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Open banking no fave in U.K.

Consumer research there indicates many don’t trust fintechs

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The U.K. is a hotbed of fintech these days, but that's not to say that all consumers there are falling over themselves to be tucked in. The U.K. is a hotbed of fintech these days, but that's not to say that all consumers there are falling over themselves to be tucked in.

Nine in ten U.K. consumers surveyed feel uncomfortable with the idea of fintech third parties accessing their financial data.

So says a new study based on a survey of 1,000 consumers from 18-55 who manage their finances online, combined with interviews with a sampling of consumers of varying ages, income levels, and degree of technology use. The study was conducted by Strive Insight, an England-based marketing and research agency.

Entitled, The Future of Fintech: A Consumer Perspective, the study produced four recommendations from:

• Fintech providers need to overcome consumer inertia.

• They must deliver tangible benefits to meet high consumer expectations.

• They must overcome fear of fintech technology and a certain mystery surrounding it.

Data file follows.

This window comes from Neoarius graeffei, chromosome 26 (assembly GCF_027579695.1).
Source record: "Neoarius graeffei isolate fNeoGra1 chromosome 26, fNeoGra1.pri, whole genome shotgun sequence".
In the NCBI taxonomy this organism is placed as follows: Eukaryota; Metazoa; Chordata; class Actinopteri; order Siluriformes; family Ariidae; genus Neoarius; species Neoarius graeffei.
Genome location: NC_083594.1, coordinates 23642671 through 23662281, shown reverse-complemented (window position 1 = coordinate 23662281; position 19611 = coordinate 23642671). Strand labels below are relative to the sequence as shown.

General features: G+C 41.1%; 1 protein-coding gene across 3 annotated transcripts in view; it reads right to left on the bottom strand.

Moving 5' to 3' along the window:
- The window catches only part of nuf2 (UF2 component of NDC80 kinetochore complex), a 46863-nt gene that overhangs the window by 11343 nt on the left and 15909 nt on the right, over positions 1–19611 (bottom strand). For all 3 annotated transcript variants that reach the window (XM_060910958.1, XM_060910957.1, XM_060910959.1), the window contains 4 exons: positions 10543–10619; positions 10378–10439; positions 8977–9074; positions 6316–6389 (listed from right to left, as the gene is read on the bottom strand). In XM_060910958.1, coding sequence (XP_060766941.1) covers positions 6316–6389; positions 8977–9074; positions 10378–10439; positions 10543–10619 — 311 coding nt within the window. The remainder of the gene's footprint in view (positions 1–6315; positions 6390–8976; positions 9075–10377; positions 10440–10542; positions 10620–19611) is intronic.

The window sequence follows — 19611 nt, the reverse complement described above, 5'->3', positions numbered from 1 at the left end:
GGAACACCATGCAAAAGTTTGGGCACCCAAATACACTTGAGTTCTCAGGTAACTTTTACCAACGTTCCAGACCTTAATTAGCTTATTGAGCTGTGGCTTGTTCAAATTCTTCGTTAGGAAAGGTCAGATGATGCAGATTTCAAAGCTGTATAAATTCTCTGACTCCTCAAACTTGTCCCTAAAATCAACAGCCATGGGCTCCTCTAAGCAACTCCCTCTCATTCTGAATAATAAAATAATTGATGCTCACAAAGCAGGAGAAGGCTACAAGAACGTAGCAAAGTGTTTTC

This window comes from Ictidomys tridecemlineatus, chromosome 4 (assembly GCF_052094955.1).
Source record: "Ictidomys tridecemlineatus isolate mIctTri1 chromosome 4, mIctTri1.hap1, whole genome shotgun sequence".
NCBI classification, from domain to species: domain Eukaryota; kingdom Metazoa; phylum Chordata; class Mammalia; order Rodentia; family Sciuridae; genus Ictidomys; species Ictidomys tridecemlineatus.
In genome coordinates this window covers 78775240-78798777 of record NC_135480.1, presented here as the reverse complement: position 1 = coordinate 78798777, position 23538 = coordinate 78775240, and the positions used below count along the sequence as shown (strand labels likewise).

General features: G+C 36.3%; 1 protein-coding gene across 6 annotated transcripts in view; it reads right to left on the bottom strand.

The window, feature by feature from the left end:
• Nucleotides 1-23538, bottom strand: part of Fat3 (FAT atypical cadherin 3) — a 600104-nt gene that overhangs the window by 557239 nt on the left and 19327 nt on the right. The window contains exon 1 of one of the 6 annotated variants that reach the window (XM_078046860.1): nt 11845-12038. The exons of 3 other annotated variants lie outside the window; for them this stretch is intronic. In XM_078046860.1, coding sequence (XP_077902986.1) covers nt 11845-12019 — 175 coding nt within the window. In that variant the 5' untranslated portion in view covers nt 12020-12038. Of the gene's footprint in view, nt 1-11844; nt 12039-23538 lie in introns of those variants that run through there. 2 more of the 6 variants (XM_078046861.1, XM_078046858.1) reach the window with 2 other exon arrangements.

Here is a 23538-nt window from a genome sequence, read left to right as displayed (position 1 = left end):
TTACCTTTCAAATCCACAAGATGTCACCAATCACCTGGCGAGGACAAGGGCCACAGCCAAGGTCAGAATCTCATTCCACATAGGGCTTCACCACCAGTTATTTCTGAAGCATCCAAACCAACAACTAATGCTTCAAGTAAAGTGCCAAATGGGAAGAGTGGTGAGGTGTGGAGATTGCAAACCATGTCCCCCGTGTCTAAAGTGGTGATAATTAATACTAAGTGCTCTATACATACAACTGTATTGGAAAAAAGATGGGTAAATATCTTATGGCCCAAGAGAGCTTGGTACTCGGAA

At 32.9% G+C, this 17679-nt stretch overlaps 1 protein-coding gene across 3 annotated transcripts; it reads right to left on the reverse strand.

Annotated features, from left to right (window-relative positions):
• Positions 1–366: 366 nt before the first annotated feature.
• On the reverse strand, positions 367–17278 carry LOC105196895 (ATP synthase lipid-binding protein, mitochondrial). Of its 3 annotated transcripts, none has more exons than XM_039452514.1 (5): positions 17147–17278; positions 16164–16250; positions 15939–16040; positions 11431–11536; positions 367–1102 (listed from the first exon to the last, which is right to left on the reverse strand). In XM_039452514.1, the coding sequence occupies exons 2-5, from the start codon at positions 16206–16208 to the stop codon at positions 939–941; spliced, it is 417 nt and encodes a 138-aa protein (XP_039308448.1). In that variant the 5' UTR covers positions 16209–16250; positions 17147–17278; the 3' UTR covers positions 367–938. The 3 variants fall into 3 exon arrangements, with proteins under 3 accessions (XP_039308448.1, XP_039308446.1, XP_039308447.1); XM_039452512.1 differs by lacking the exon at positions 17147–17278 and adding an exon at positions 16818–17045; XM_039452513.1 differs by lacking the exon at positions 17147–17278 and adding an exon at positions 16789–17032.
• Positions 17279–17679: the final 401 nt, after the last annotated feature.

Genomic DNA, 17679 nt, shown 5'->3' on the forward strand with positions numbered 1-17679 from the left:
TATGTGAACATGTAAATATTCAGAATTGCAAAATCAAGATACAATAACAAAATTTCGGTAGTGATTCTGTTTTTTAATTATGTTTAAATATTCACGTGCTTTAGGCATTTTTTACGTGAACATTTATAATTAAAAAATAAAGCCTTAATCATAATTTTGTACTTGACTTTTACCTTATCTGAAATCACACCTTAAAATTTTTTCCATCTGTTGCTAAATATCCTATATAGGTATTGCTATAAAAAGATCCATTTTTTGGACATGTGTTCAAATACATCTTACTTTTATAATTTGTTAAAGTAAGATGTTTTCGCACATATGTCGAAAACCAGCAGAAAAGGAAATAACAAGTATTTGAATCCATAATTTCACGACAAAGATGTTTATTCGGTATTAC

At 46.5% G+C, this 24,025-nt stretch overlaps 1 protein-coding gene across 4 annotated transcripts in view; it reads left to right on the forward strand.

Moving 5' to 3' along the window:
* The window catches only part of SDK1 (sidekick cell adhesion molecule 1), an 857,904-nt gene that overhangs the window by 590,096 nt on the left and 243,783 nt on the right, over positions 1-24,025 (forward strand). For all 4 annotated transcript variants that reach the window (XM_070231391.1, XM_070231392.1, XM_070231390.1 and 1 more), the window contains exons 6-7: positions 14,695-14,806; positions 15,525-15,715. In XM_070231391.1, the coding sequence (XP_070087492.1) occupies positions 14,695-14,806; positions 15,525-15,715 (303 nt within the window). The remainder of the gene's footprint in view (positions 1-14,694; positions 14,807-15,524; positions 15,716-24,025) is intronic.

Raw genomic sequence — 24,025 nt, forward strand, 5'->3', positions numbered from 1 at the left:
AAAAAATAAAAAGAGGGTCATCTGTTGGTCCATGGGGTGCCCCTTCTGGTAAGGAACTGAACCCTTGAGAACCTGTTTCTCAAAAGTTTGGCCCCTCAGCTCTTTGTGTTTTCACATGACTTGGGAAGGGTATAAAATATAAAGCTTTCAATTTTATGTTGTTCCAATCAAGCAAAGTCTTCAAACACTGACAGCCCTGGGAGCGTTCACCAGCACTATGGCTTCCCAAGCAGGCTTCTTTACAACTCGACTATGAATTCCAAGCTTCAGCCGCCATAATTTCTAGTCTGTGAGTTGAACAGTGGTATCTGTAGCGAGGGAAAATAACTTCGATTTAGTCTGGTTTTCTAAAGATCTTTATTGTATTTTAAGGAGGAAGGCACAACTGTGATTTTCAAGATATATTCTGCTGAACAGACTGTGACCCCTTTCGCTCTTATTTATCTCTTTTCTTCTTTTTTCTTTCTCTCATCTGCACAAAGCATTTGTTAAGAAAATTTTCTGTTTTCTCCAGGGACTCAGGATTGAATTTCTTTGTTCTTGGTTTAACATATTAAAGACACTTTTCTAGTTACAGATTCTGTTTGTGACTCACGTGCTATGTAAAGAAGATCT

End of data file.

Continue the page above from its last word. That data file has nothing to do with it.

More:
• They must build trust in their brands, which is currently not widespread.

The research describes a consumer base that is open to new approaches, but not ready to jump in with both feet, or, even, necessarily, more than a toe. Other findings:

• 88% of consumers surveyed agreed that tech improvements will lead to better products, but only 53% currently use their bank’s mobile app.

• More than eight in ten early adopters believe that artificial intelligence will streamline dealings with their current bank. However, among the overall sample, 76% don’t believe advice from AI will ever surpass that from a qualified human.

• Trust in fintech use of data is low and the tradeoff of security for benefit is questioned. Only 19% of the sample strongly agreed with the statement that “I know how tech companies are using my data to improve products and services.” And 90% say they are uncomfortable with the way third parties access their data for that purpose.

All this said, Strive Insights’ study found that traditional banks have their own work cut out for them:

• 69% will consider any new financial product that appears to offer a clear advantage, no matter the source. So there are plenty of potential departures out there.

• 65% agree that banks, rather than fintechs, are most likely to offer high quality financial advice—but 41% of the sample don’t think large banks will still exist two decades from now.

A key conclusion drawn by Strive: “While technology will no doubt disrupt the financial services market, wide adoption of new fintech services and providers is likely to be more gradual. At present, we see a stark contrast between an industry moving at pace and consumers preferring the safety of what they know. Hence, we believe change will happen, but not at the pace anticipated by many.

“The good news is that traditional and new providers are already collaborating and this co-operation will help to build the adoption of fintech services among consumers.”

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